Tim Atkins (COO, CancerAid), Rhiannon White (Chief Product Officer, Vend), Kanav Bhama (Business Operations, Dovetail), Ellen Dinsmoor (Head of Operations, Vow), Will Dennis (APAC Commercial Finance Director, Afterpay), Harriet Johnston (Head of Content and Partner Marketing, Brex), Tom Bass (Cofounder of Flirtey / Growth PM Atlassian), Darryn Rabec (Venture GM at BCG Digital Ventures), Chris Quirk (Investment Manager, rampersand), Emer McCann (Manager, Talent & People Operations, Simply Wall St)
First, assess where the start-up sits on the start-up lifecycle. The earlier they are, the more equity you’ll get and less take-home pay, and the later-stage they are, the closer to market salary you will be (but with less equity upside).
If you are coming into a start-up with a significant career/role change, expect to receive less than what you were previously to begin with. But role progression and pay is not linear in start-ups, so this can change quickly.
Pay does tend to be lower but there are also opportunities for rapid growth too. Pay disparities are increasingly disappearing with the tough recruiting environment everyone is currently operating in - which is good for you as a job seeker!
Equity is super tough to understand when a company is private. The tricky thing about start-up equity is that you should value it as $0 until it’s not. And then it’s critical and can be significant in terms of upside. Ask questions about how often equity is reviewed, how often you will have the opportunity to receive more, what the conditions are for exercising if/when you leave the company. Ask about accelerators in change control moments! And sign your documents when you are issued equity! I have been through one exit where some employees hadn’t signed and they missed out :-(
Depending on the stage of the startup and especially for early stage start-ups, it’d be reasonable to expect a 20-40% haircut relative to pay in a corporate environment. Most earlier stage start-ups have longevity front of mind, and this often translates to mindfulness around cash burn and runway. The plus side is the pay gap between the corporate and startup world can often be negotiable through shares or equity options in the startup, that way if the startup does well you’d be able to share in the longer-term success of the company.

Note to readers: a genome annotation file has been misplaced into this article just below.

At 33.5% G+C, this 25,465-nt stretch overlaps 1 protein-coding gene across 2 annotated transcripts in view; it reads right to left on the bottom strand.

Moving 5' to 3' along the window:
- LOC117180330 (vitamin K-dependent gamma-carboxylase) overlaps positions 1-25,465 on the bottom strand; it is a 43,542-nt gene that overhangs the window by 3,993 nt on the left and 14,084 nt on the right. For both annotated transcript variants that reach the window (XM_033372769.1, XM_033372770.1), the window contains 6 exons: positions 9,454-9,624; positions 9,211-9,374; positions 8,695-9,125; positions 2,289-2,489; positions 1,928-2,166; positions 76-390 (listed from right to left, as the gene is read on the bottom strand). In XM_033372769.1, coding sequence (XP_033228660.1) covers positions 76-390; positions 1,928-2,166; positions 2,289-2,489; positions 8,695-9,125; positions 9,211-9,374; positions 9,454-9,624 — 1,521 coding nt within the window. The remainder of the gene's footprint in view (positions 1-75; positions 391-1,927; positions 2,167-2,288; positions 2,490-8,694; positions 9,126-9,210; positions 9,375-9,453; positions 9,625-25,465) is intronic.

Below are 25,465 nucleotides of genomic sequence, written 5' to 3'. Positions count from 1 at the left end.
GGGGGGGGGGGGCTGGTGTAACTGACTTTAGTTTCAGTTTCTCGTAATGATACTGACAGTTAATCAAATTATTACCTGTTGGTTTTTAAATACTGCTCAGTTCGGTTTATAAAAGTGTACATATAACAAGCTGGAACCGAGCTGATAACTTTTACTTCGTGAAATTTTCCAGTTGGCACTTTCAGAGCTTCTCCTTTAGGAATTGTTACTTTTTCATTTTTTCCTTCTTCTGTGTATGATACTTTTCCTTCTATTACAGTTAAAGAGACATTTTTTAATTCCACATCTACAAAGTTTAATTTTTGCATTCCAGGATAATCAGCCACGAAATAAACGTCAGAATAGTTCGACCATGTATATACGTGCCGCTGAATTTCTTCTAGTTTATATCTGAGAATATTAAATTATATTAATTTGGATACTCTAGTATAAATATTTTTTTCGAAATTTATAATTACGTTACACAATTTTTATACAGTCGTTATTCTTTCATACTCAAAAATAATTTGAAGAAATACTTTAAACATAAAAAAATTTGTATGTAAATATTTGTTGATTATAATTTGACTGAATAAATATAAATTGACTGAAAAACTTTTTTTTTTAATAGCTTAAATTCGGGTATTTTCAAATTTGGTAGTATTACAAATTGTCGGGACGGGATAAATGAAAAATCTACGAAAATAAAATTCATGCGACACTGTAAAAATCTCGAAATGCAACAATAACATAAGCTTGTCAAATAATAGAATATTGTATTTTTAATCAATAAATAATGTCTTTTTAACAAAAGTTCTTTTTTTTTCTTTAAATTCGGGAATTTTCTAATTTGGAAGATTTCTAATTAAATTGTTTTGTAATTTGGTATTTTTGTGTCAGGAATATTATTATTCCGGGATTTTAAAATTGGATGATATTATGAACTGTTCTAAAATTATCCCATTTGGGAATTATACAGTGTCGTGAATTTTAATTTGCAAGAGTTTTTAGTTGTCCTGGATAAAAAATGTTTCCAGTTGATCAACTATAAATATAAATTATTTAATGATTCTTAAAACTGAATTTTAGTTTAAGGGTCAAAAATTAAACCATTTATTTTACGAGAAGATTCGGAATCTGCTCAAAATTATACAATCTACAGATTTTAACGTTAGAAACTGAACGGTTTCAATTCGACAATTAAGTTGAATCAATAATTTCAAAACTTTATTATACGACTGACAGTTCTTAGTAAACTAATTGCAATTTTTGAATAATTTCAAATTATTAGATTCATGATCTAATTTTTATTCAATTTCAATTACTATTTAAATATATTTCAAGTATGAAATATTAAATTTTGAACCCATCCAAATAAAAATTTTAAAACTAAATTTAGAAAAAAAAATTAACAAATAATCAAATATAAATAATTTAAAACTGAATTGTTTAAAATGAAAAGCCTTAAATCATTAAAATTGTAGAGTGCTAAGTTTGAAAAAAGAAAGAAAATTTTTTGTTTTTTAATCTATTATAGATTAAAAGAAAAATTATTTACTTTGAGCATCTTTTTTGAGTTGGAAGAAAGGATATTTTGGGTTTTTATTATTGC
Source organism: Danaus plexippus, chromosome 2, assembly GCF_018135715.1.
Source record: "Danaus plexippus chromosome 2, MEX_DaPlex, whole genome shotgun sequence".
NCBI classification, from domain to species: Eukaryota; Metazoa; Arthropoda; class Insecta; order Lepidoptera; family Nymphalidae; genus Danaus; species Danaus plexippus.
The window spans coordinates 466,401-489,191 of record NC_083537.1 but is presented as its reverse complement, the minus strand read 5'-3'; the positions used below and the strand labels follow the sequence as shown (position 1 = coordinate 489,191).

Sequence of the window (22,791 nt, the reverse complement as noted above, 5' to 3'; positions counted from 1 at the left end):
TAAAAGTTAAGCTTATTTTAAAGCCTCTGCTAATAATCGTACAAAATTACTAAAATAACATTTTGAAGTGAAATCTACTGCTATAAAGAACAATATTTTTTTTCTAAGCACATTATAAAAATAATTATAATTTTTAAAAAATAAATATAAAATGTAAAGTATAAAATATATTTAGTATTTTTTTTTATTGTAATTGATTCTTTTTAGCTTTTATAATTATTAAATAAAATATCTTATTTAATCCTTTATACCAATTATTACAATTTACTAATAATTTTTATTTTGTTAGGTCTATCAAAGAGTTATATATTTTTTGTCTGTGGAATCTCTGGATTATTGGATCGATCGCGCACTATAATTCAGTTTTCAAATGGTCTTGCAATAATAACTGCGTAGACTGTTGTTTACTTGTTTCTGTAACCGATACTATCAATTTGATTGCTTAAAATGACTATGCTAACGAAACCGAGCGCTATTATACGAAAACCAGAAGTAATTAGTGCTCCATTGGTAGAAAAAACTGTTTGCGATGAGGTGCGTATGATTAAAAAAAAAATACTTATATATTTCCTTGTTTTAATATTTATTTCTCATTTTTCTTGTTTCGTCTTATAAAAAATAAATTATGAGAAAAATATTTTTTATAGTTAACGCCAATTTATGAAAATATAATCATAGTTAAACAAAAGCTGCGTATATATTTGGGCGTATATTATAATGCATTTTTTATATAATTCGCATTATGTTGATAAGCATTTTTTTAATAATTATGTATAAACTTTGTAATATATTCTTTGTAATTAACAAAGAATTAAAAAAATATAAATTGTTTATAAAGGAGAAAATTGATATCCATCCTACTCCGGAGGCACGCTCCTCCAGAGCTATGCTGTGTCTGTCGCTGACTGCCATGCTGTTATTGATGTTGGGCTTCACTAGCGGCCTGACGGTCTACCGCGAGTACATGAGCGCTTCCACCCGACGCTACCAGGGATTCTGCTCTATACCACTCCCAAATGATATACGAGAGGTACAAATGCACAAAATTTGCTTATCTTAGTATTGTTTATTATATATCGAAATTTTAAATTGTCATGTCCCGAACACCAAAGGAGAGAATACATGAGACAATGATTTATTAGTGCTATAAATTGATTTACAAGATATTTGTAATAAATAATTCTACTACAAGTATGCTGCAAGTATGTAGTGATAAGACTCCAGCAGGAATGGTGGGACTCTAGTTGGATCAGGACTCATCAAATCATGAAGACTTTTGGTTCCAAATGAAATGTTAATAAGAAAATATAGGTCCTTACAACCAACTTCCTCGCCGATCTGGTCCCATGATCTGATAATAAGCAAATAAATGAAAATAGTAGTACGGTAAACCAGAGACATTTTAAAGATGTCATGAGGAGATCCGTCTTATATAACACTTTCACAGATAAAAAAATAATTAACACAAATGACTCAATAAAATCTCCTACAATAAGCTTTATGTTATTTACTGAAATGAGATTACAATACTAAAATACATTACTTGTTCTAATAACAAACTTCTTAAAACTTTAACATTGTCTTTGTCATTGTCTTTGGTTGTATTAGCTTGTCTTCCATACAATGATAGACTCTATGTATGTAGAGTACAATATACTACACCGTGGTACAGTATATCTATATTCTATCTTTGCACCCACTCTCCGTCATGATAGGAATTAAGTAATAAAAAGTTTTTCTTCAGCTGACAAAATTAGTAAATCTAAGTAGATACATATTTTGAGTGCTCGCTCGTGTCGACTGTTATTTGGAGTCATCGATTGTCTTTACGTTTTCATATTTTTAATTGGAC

All in all I’d say pay is ok, if it’s high on your criteria list for your next role you may not find early-stage startups the right environment. But if you’re hungry for awesome career growth experiences and willing to be flexible with a more diverse compensation structure, the startup world can be quite the ride!
Pay is quite dependent on the stage of the company, but (in theory) this should be offset by equity. If I join a seed stage company, I expect to make enough to eat and pay my bills, but I’d expect my equity in the company to be significant. At a Series A stage, I’d expect to make 10-20% under market, but this would be offset by a meaningful tranche of equity still. By the time a startup is quite well-funded at Series C or D, I’d expect them to be paying at or above market, especially if equity is off the table for all new employees at this stage.
Given the pay is likely to include a lower cash component than professional services or corporate roles, if possible it is ideal to negotiate an equity component into the total remuneration package.
Pay rises are generally not scheduled and need to be negotiated with the company as required. The ability of the company to offer you a pay rise can often be constrained in its start-up and growth phase with limited cash flow and funding.
This depends so much on the startup, their stage of growth, and the experience you’re bringing - BlackBird has a great baseline guide though. Personally I would never take a role with exacerbated risk without also getting equity in the company - there is no point joining a ‘unicorn’ early if you have no skin in the game.
The earlier stage it is, the more equity upside there should be. This is also largely to compensate for the startup’s ability to pay market rates for the role.
You pay for a lottery ticket with blood, sweat and tears. Work-life balance is for cushy mature tech companies and the perk is the autonomy + impact you are able to deliver with every action vs a larger org.
It’s convenient for startups that they’re not expected to pay as much as corporate, but then they need to make up that difference elsewhere (e.g. more enjoyable/ satisfying role/ work, equity, growth opportunities)
If you are starting out your career in a startup, do not focus on the salary you are offered. Focus on who you will learn from and/or the opportunities the startup will give you. The money will come later.
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